The Fed’s most aggressive rate hike campaign in decades crushed the bond market in 2022, sending the iShares Core US Aggregate Bond ETF down 13%.
After rebounding earlier in the year, bonds have produced more losses in recent days as yields have risen sharply. Bond prices go down when yields go up.
Investors buy bonds for a safe income, not for double-digit losses. But there is a silver lining in wiping out the bond market. Yields have risen to levels not seen in years, giving impatient investors a chance to boost their portfolios with bonds with the potential for high income and capital gains.
For the retirees and those about to retire, the question is where should they invest in the vast world of fixed income? What is the correct duration? Short-term treasuries – including the 3- and 6-month treasury bills – are sporting yields above 5.4%. That’s tempting. But if the Fed starts cutting rates in 2024, long-term bonds would be the better investment.
Here are three things to keep in mind as you build your bond portfolio.
1. Begin to stretch the duration
If you’re in or close to retirement and your goal is to generate income and reduce portfolio risk, “we suggest investors get out in term and buy medium-term bonds, in the five- to 10-year region,” says Cathy Jones, chief fixed-income strategist for the Schwab Center for Financial Research.
Jones suggests a tiered approach so that investors can spread out different bond maturities over time. (A bond ladder is a portfolio of individual bonds with different maturities, designed to provide income while reducing exposure to interest rate fluctuations.)
Aim for the average duration of a graded bond portfolio to about six years, Jones says. Those can generate a rate of 5%-5.5% depending on how much credit risk you want to take. “It was the highest return you could get in about a decade and the highest real rates we’ve seen in a very long time,” she says.
Similarly, Jeffrey Elswick, director of fixed income at Frost Financial Advisors, recommends delivering bonds from two to 10-year maturities, with an average maturity of about five years. “You’re getting a higher yield than we’ve had for most of the last decade,” he says.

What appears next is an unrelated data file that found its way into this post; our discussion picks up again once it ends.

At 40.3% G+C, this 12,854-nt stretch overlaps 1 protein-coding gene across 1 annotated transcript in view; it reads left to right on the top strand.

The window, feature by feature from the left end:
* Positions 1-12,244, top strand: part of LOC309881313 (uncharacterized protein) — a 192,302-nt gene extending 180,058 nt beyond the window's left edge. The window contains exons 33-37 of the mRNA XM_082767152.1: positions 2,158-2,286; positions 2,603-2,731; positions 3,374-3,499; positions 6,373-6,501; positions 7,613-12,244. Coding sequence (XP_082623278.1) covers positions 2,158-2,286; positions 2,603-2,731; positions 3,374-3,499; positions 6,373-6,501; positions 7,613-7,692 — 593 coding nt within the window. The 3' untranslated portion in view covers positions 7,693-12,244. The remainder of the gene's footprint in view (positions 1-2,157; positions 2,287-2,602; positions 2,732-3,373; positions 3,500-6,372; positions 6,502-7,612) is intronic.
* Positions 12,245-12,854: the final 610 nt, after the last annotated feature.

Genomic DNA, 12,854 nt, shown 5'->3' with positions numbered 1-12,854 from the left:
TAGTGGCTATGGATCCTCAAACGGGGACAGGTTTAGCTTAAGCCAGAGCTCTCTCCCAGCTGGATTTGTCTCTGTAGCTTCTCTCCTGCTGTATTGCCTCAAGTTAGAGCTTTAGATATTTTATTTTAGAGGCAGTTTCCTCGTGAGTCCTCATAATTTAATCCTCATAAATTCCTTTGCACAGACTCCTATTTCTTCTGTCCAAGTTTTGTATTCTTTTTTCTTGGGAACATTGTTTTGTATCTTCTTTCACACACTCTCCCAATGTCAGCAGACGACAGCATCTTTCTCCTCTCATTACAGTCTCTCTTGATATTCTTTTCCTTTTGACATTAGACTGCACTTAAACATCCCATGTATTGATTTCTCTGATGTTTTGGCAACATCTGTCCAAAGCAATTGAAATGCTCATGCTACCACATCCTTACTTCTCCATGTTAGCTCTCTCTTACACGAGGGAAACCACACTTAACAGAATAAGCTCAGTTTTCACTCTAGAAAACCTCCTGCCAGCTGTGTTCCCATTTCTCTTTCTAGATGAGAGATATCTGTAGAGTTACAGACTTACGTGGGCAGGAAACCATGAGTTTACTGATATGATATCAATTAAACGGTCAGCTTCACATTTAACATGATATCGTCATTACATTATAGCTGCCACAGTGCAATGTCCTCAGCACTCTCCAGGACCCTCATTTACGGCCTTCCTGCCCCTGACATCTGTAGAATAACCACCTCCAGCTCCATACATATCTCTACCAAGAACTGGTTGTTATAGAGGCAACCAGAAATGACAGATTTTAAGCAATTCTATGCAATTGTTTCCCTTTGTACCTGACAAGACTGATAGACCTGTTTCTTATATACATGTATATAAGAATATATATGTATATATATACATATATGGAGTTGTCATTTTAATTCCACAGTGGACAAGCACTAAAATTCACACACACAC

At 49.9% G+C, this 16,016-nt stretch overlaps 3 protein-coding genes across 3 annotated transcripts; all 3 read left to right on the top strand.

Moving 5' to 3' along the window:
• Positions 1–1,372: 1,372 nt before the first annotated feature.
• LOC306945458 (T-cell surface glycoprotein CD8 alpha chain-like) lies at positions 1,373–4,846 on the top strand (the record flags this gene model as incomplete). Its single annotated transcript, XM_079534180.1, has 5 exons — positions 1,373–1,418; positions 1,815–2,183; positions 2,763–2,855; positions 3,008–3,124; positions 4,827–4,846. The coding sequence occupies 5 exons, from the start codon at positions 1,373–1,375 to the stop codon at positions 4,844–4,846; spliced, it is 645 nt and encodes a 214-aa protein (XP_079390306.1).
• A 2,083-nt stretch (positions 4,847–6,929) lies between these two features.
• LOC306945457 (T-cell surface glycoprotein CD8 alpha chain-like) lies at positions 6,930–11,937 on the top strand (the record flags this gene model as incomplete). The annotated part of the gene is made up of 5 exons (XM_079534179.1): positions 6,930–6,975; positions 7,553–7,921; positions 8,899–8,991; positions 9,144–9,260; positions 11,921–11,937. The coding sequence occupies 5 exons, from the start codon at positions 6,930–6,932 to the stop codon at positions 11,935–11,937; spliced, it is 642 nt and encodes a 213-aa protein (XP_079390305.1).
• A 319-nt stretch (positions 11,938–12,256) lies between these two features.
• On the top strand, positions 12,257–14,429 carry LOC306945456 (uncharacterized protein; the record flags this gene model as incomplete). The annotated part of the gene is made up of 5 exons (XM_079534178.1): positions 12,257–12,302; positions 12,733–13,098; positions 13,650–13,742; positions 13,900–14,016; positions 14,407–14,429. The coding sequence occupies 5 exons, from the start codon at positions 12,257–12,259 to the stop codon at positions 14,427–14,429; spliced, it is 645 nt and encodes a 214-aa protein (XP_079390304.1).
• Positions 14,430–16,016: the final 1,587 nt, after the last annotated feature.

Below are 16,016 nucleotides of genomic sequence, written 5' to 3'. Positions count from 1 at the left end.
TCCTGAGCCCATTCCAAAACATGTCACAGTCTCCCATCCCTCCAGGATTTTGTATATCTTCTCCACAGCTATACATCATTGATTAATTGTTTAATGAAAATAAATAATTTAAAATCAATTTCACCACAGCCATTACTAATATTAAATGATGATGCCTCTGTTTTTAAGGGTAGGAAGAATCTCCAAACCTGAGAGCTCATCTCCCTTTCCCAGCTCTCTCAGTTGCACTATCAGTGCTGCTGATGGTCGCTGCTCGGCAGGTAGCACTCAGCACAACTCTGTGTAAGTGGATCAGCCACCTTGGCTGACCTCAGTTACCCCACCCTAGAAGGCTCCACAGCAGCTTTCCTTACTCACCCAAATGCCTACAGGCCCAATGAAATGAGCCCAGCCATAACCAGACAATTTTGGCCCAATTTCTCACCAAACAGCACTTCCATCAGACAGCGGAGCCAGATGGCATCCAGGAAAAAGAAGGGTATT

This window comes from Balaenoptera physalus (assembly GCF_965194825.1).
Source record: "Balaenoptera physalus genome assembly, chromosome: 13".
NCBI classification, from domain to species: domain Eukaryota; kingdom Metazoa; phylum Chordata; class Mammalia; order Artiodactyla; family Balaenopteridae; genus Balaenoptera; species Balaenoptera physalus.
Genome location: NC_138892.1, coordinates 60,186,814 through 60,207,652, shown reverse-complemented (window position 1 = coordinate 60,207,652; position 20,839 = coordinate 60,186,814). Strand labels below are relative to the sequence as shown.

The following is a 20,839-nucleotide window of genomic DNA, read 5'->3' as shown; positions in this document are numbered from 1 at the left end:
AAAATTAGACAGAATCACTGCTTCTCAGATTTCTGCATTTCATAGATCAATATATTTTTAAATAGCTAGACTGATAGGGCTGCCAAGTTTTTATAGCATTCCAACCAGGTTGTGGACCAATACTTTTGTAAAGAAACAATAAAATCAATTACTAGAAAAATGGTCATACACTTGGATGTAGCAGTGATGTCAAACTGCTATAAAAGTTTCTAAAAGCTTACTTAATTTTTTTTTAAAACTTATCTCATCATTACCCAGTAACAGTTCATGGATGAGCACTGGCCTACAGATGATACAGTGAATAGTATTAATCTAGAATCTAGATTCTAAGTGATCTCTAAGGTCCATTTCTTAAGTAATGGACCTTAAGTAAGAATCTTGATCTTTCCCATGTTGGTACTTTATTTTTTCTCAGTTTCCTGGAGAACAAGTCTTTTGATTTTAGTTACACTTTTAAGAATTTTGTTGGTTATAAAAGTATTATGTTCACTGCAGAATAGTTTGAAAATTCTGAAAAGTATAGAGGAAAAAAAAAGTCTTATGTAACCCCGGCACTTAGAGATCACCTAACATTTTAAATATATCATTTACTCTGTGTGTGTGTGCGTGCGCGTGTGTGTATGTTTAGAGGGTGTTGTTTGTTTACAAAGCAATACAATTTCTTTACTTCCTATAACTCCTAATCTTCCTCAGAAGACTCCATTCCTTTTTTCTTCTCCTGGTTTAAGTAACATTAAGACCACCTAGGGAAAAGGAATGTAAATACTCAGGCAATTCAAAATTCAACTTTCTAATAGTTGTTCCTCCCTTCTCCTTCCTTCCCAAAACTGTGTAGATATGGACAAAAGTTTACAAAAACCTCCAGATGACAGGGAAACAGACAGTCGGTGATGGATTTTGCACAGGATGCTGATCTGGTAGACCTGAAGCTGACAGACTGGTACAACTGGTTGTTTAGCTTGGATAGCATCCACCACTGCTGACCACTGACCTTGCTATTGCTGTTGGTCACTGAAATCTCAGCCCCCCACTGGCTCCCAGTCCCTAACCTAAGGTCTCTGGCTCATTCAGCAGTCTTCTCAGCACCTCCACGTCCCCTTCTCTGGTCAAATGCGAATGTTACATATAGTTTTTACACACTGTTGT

Elswick says it makes sense to risk a little longer — but not by much. “We recommend not getting too much exposure over the long term,” he says, since they have the lowest returns and the highest risk. “You will give up more income in the near term by investing in 30-year securities rather than 5- and 7-year notes.” The short term carries less price risk, but long-term bonds provide greater yield and total certainty of return–a crucial factor when you have to think about financing the next 20 to 30 years of retirement.
2. Short-term bonds look great now, but don’t forget the reinvestment risks
Treasury bonds and short-term money markets are sporting returns of up to 5%. Shouldn’t retirees set aside a large portion of their fixed income portfolio in this corner of fixed income and the comfort of security and great return?
actually no. Consider reinvestment risk, or the risk of having to reinvest maturing bonds at a lower interest rate in the future. Essentially, these higher yield levels are transient and likely won’t be very high when the bonds mature and you want to reinvest your money.
“If you think you’re going to roll over the next five years’ T-bills at 5%, you might be disappointed,” says Jones. “What would you do if yields fell? Because that’s what the inverted yield curve tells us — that the Fed expects yields to fall.”
While rates may not fall in the next six months as the Fed keeps rates high to conquer inflation, by staying short you stand to lose capital appreciation for long-term securities if rates move lower. Just as bond prices fell last year amid rising interest rates, they may rise next year amid falling interest rates.
Consider the potential for yields on treasury bills and monetary instruments to peak. “If we’re right and the Fed increases interest rates for the last time, all kinds of securities and money market funds have reached their limit,” Elswick says. “They’re not going to go up that much in terms of the return they provide.”
3. Inflation protection just got cheaper
Treasury Inflation-Protected Securities, or TIPS — a type of Treasury security whose principal is indexed to inflation and used to protect investors against inflation — is another option for fixed-income portfolios.
Retirees should generally have some sort of protection against inflation, and TIPS is one of the best ways to do that, says Amy Arnott, portfolio strategist at Morningstar, who adds that TIPS returns are still attractive, especially if you stay with maturities of five years or less. .
The market is pricing in an expected inflation rate of 2.3% now. “If you buy TIPS at that level, where the current real yield is about 2.12% on a 5-year TIP, you have a kind of built-in hedge in case “Inflation turns out to be higher than what the market expects,” says Arnott. “I think that’s a real possibility – although we’ve seen good inflation numbers recently.”
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